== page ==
II. MSC's Motion to Dismiss and for Summary' Judgment
In its Motion, MSC seeks (1) dismissal of Belyakov's national origin discrimination claim under Federal Rule of Civil Procedure 12(b)(1) for failure to exhaust administrative remedies; and (2) summary judgment on the age discrimination and retaliation claims. For the reasons set for the below, the Motion is granted.
A. Motion to Dismiss the National Origin Discrimination Claim for Failure to Exhaust Administrative Remedies
At the outset of MSC's dispositive motion. MSC moves to dismiss Belyakov's national origin discrimination claim for lack of subject matter jurisdiction Rule 12(b)(1) on the basis that Belyakov did not exhaust administrative remedies as to that claim. See Jones v. Calvert Grp., Ltd., 551 F.3d 297, 301 (4th Cir. 2009) (holding that the failure to raise a claim in an EEOC charge, and thus to exhaust administrative remedies, implicates subject matter jurisdiction). On a Rule 12(b)(1) motion, a defendant may assert either (1) a facial challenge that the allegations as stated in the complaint are not to sufficient to establish subject matter jurisdiction; or (2) a factual challenge that the allegations establishing jurisdiction are not true. Kerns
v. United States, 585 F.3d 187, 192 (4th Cir. 2009). In this case, MSC asserts a factual challenge that Belyakov has not, in fact, exhausted his administrative remedies as he initially claimed. Accordingly, the Court may go beyond the pleadings and consider the documents submitted by MSC with its Motion in making its determination. See id.; Evans v. B.F. Perkins Co., 166 F.3d 642, 647 (4th Cir. 1999). The Motion should be granted " only if the material jurisdictional facts are not in dispute and the moving party is entitled to prevail as a matter of law." Evans, 166 F.3d at 647 (quoting Richmond, Fredericksburg & Potomac R. Co. v. United States, 945 F.2d 765, 768 (4th Cir. 1991)).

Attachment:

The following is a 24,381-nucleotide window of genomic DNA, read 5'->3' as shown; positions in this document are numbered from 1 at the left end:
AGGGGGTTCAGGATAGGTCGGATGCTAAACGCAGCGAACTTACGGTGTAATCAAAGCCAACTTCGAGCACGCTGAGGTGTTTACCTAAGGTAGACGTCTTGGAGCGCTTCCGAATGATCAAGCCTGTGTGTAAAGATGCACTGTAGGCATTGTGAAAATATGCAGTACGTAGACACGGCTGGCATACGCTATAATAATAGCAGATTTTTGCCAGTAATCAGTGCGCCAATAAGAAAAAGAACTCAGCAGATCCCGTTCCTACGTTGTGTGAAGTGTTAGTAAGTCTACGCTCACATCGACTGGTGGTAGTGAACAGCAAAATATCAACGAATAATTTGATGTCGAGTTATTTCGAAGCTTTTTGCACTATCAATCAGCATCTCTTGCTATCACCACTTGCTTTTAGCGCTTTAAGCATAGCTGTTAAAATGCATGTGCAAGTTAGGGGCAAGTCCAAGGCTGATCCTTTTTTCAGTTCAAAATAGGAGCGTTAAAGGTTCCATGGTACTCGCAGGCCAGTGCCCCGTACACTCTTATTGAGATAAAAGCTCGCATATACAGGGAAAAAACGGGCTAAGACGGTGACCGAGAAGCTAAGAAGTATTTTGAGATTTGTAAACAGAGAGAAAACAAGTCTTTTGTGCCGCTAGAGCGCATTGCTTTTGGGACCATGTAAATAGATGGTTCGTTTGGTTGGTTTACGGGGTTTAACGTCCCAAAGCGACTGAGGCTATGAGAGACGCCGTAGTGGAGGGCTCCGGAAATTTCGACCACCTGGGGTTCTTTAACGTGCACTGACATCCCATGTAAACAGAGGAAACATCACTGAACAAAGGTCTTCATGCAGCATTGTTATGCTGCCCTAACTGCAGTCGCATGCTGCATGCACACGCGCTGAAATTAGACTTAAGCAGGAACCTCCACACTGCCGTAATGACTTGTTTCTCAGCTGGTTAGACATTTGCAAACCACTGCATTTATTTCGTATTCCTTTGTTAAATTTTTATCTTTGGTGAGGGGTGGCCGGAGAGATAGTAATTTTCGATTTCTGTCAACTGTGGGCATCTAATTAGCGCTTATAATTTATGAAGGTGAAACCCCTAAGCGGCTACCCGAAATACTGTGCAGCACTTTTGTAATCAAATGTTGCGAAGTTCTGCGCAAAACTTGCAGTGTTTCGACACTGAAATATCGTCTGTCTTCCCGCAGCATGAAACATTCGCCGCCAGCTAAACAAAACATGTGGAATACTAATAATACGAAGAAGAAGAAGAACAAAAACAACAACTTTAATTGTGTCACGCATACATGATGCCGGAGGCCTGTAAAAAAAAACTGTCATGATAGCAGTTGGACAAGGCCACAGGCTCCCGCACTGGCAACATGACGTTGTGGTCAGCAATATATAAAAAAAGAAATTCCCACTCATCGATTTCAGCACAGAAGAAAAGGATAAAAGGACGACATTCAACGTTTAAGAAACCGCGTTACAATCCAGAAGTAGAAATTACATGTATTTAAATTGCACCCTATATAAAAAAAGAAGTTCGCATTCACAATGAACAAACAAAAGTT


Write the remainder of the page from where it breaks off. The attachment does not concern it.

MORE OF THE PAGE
Before filing suit under Title VII, a plaintiff must file an administrative charge with the EEOC. See 42 U.S.C. § § 2000e-5(e)(1), 2000e-5(f)(1). As a consequence, any claims brought in a subsequent lawsuit must be stated in the EEOC charge, reasonably related to the claims raised in the EEOC charge, or " developed by reasonable investigation of the original complaint." Chacko v. Patuxent Inst., 429 F.3d 505, 506 (4th Cir. 2005). " The plaintiff's claim will generally be barred if his charge alleges discrimination on one basis -- such as race -- and he introduces another basis in formal litigation -- such as sex." Id. at 509. In determining what claims have been properly brought, the Court is confined only to the charge filed with the EEOC. Balas v. Huntington Ingalls Indus., Inc., 711 F.3d 401, 408 (4th Cir. 2013).
Belyakov did not check the box for national origin discrimination in his EEOC charge, nor did he claim national origin discrimination or allege any facts relating to his national origin or that of Stewart-Jones in the narrative portion of his EEOC charge. See Belyakov Apr. 3 Dep. Ex. 16. Instead, he asserted only claims for, and alleged facts relating to, age discrimination in violation of the ADEA and retaliation in violation of Title VII, noting that he was 52 years old when he responded to the job posting and that he had previously filed complaints against NIH. See id. Under these circumstances, he failed to exhaust the national origin claim. See Jones, 551 F.3d at 301 (concluding, after the plaintiff checked only the retaliation box on her EEOC charge, that her " failure to exhaust administrative remedies deprived the district court of subject matter jurisdiction over" her subsequent age, sex, and race discrimination claims).